Its byzan­tine reg­u­la­tions and painstaking approval processes make breaking into the health-​​care field incred­ibly dif­fi­cult for entre­pre­neurs. But for the few with the right mix of moti­va­tion, savvy and drive, it can be quite rewarding.

I talk to entre­pre­neurs in the life sci­ences and more than any­thing, they’re com­mitted,” said Richard Anders, the founder of Mass­a­chu­setts Med­ical Angels, a small firm that invests in health-​​care start-​​ups. “They say ‘My son has cystic fibrosis’ or ‘My friend has ALS.’ They have a per­sonal con­nec­tion and, some­times, they get amazing results.”

Pro­fessor Kristin Madison dis­cussed the impact of the Afford­able Care Act — and its pos­sible repeal by the Supreme Court — on the broader life sci­ences market. Photo by Erika Diaz.

Erika Diaz
Anders spoke on Thursday evening at a panel called “Entre­pre­neurial Evo­lu­tion of Health­care 2000–2020,” which was hosted by the Health Sci­ences Entre­pre­neurs, an alumni group ded­i­cated to fos­tering entre­pre­neur­ship in the rapidly evolving world of health care. Anders was joined on the panel by Joseph Kvedar, the founding director of the Part­ners HealthCare’s Center for Con­nected Health, and Kristin Madison, a North­eastern pro­fessor of law and health sci­ences.

Anders and Kvedar said the next wave of suc­cessful ven­tures in health sci­ences would be focused on improving patient care and quality of life while also cut­ting costs. According to Kvedar, the key to suc­cess lies in using tech­nology to mon­itor patients that would give doc­tors a chance to inter­vene before a major problem occurs.

He said another change would lie in using tech­nology to remove bar­riers between patients and their doc­tors, nurses or other caregivers.

You check your­self in at the air­port, you pump your own gas, you get your cash out of a machine. All of those used to be jobs done by a person, until tech­nology changed those indus­tries,” Kvedar said. “In health care, you see five dif­ferent people before you see your doctor. Sixty per­cent of this field’s costs are per­sonnel and that has got to change.”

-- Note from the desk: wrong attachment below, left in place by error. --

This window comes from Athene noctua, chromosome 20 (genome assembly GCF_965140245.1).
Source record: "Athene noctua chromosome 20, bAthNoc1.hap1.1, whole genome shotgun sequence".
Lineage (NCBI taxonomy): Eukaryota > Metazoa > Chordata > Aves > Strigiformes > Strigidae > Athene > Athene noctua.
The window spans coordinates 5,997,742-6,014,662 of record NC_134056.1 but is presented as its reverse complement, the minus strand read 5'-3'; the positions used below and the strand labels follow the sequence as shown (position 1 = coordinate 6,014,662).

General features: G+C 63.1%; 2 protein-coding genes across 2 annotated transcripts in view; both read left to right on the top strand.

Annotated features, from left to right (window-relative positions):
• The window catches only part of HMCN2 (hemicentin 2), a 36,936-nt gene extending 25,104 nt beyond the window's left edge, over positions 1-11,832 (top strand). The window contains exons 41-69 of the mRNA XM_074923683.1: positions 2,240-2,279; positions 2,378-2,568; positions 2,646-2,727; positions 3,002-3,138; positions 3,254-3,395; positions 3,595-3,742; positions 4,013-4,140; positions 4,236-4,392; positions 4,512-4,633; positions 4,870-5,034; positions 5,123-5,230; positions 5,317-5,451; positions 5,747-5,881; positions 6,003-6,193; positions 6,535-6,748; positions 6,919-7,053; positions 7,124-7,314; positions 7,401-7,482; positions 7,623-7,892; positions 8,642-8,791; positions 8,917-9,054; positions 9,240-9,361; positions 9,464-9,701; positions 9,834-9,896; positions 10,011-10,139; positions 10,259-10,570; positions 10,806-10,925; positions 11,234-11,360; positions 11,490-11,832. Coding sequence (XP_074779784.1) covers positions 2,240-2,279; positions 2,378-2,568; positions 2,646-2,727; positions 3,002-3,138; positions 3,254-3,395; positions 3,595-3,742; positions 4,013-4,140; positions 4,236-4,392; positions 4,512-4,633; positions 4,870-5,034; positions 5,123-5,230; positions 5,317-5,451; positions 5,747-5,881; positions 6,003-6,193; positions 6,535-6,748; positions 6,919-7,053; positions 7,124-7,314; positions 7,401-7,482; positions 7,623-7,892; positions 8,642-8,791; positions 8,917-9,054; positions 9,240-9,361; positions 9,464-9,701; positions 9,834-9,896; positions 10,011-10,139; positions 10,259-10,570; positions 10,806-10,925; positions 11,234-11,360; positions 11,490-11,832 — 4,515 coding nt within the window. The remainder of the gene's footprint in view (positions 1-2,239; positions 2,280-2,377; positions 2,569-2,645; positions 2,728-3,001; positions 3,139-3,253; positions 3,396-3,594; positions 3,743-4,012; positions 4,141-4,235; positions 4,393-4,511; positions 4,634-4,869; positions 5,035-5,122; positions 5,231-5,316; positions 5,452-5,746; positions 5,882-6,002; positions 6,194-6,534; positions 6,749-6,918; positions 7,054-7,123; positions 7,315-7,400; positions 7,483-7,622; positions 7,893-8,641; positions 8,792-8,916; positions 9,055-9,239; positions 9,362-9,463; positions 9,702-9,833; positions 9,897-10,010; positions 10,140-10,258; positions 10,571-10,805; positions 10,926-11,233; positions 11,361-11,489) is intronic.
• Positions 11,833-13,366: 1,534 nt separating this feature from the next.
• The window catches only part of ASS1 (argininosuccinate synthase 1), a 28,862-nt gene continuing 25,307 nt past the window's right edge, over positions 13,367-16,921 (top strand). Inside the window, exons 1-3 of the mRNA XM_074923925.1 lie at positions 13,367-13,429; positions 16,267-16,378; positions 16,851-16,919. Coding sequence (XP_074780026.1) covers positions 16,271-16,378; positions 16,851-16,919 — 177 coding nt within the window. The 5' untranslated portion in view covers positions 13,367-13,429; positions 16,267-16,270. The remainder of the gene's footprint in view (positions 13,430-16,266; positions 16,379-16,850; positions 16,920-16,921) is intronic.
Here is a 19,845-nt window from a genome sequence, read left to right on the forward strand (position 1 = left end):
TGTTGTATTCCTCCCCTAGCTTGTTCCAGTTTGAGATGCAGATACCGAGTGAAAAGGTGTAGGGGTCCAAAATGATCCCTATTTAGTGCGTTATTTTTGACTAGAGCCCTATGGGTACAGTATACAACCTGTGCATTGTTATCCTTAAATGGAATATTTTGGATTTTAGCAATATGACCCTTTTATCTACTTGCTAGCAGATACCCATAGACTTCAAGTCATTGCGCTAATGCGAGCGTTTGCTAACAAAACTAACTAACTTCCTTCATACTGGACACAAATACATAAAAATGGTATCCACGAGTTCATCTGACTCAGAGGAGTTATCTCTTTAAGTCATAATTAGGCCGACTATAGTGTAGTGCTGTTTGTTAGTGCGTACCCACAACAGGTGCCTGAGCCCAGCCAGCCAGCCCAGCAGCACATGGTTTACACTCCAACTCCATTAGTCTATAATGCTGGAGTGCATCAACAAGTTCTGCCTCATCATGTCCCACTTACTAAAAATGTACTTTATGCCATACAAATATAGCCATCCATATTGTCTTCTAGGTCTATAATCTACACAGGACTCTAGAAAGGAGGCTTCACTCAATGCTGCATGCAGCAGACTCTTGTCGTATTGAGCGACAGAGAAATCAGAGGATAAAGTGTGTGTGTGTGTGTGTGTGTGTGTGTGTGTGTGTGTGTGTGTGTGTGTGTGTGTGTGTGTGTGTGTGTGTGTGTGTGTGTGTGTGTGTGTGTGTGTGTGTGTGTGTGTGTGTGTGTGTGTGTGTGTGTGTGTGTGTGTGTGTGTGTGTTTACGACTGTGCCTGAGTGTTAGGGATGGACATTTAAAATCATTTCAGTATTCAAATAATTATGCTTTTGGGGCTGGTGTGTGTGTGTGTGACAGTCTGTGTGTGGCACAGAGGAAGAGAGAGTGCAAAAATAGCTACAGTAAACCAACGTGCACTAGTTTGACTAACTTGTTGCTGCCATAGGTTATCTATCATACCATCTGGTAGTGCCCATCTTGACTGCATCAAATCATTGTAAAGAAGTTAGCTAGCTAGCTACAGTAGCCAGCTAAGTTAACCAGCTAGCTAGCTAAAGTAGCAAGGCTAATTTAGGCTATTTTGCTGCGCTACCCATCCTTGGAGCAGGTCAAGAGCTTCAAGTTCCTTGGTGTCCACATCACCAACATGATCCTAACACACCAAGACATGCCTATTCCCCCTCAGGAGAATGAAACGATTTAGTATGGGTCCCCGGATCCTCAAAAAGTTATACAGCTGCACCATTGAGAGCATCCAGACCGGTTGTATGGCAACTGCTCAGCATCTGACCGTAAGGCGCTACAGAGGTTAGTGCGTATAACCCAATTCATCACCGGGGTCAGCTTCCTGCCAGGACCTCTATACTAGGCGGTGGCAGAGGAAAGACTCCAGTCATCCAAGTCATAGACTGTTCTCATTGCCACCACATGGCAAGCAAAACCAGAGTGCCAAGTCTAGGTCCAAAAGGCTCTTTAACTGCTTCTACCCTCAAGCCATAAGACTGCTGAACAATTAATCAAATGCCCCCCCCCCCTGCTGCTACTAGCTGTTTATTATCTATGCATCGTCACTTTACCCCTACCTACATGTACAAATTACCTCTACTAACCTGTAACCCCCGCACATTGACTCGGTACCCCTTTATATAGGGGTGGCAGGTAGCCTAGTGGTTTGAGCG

Madison, an expert in health-​​care leg­is­la­tion, said the uncer­tain fate of Pres­i­dent Obama’s sig­na­ture health-​​care leg­is­la­tion — The Patient Pro­tec­tion and Afford­able Care Act — may pose chal­lenges for entre­pre­neurs. Many entre­pre­neurs are unsure how a repeal of either the entire bill or its indi­vidual man­date would affect the market.

The elim­i­na­tion of the indi­vidual man­date would likely cut demand for health care since fewer people would have access to insur­ance, Madison said, but some areas, such as the cre­ation and man­age­ment of dig­ital infor­ma­tion sys­tems, would nonethe­less con­tinue to thrive.

One thing to do as entre­pre­neurs is think about the demands on the health-​​care field and what kind of oppor­tu­ni­ties that might create,” Madison said.

Christo­pher Ford, BA’73, the chairman and co-​​founder of Amer­ican Renal Asso­ciates, Inc., and a member of the HSE steering com­mittee, co-​​moderated the event. He urged entre­pre­neurs to take advan­tage of the evolving health-​​care field to find busi­ness suc­cess that aids society at large.

Some people might call what we’re going through a rev­o­lu­tion, not an evo­lu­tion,” Ford said. “And those of us who have been around for a long time know that change of this mag­ni­tude pro­vides nothing but oppor­tu­nity for capable entrepreneurs.”